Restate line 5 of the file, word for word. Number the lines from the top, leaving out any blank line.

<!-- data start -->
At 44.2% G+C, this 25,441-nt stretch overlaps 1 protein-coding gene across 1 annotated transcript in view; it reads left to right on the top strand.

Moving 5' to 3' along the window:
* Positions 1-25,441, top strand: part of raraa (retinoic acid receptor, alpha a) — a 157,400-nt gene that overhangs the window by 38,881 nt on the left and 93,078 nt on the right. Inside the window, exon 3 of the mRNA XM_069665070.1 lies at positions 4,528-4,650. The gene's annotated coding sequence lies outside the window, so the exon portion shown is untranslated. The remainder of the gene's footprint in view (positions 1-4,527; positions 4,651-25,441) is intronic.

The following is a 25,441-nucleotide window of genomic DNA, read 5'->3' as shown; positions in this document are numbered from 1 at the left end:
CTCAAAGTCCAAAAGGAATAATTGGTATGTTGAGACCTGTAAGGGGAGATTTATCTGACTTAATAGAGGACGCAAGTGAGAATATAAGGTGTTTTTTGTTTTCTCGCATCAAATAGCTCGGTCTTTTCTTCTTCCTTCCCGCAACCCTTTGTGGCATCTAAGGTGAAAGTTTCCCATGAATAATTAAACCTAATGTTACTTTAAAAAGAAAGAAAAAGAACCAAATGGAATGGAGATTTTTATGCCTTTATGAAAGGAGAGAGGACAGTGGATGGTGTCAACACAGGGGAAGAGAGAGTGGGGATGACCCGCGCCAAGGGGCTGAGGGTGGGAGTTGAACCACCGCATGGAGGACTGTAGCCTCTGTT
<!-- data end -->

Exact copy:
CTCAAAGTCCAAAAGGAATAATTGGTATGTTGAGACCTGTAAGGGGAGATTTATCTGACTTAATAGAGGACGCAAGTGAGAATATAAGGTGTTTTTTGTTTTCTCGCATCAAATAGCTCGGTCTTTTCTTCTTCCTTCCCGCAACCCTTTGTGGCATCTAAGGTGAAAGTTTCCCATGAATAATTAAACCTAATGTTACTTTAAAAAGAAAGAAAAAGAACCAAATGGAATGGAGATTTTTATGCCTTTATGAAAGGAGAGAGGACAGTGGATGGTGTCAACACAGGGGAAGAGAGAGTGGGGATGACCCGCGCCAAGGGGCTGAGGGTGGGAGTTGAACCACCGCATGGAGGACTGTAGCCTCTGTT